The United States Department of Justice has offered a $5-Million reward for information leading to the arrest of Maksim Yakubets and Igor Turashev, two Russians believed to have run a malware operation that netted over $100 Million in illegal gains. The $5 Million figure is, by far, the largest reward ever offered for the capture of a cybercriminal.
According to an indictment unsealed today, Yakubets (known in some hacker communities as “AQUA”) and Turashev used malware to steal millions of dollars in more than 40 countries from business and nonprofits alike; the pair are believed to be living as free men in Russia, whose intelligence arm and other government “cyber-enabled operations” Yakubets is also believed to have aided in various capacities. Yakubets stands accused of leading the Moscow-based hacker group, Evil Corp, while Turashev is alleged to have worked as a system administrator for the group.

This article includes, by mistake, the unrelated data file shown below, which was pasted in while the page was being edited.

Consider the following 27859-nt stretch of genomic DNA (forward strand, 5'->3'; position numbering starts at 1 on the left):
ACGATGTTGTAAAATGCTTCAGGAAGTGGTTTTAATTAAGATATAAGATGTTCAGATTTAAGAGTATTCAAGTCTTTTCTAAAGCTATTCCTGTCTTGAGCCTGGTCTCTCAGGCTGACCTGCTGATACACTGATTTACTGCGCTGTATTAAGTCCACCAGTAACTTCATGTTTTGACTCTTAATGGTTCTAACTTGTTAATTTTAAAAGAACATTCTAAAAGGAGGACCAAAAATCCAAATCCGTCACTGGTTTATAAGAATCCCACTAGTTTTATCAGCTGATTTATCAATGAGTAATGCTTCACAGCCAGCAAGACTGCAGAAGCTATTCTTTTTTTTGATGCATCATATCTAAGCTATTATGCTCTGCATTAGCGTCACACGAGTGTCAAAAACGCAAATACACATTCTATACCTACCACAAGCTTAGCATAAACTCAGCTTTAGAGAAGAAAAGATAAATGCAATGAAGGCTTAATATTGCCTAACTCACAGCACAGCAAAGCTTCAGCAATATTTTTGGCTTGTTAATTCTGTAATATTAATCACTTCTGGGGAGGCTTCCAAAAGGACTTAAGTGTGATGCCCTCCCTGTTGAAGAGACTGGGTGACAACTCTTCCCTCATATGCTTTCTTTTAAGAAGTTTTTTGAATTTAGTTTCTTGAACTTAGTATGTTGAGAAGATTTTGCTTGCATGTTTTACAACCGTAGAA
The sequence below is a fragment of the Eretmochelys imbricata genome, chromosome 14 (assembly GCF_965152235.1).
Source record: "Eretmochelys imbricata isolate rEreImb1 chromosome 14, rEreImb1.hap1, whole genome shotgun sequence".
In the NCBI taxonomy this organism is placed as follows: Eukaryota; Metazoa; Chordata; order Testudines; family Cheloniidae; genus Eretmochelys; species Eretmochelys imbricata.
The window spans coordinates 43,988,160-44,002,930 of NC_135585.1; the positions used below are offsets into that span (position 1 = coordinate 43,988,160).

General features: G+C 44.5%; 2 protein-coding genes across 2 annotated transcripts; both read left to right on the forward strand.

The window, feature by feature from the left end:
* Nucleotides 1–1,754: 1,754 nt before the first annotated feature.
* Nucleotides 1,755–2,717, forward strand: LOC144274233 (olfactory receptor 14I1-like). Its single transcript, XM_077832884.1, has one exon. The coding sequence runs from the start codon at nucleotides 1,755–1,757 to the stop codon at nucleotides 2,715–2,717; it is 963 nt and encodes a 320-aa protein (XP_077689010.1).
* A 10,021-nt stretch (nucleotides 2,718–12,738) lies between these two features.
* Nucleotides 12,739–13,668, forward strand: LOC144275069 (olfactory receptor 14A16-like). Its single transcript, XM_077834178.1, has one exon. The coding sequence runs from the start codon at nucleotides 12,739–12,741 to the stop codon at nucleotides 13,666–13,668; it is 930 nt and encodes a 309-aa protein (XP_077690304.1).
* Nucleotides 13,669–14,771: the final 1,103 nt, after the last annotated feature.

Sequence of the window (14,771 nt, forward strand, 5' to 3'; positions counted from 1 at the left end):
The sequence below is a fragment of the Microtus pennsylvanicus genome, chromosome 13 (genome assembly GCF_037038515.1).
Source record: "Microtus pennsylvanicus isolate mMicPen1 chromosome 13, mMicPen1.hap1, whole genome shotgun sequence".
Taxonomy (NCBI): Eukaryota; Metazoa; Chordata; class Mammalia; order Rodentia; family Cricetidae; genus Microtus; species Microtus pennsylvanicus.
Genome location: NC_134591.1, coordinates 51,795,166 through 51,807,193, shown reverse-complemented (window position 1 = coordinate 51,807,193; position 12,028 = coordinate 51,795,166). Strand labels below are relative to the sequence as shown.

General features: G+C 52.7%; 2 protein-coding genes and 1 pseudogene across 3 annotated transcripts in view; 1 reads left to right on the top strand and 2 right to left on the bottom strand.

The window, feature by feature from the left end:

Evil’s malware, known as Dridex, was spread through “phishing” campaigns that transformed targets into victims by tricking them into clicking on malicious links contained within email messages impersonating communications from legitimate, trusted entities such as banks. Once a target’s computer was successfully infected with malware, Dridex would steal banking information, which Evil Corp exploited to steal money and subsequently transfer the funds through various money launderers, some of whom have already been arrested, charged, and convicted. The pair of criminals stands accused of stealing about $70 million by using Dridex; Yakubets has also accused by US law enforcement of having used malware known as Zeus to steal approximately another $100 million.
Today’s indictments were the result of a multi-year investigation by the US’s FBI, and by Britain’s National Crime Agency (NCA) and Cyber Security Centre.
Cybercriminals take note – the US government will spend good money to take you down.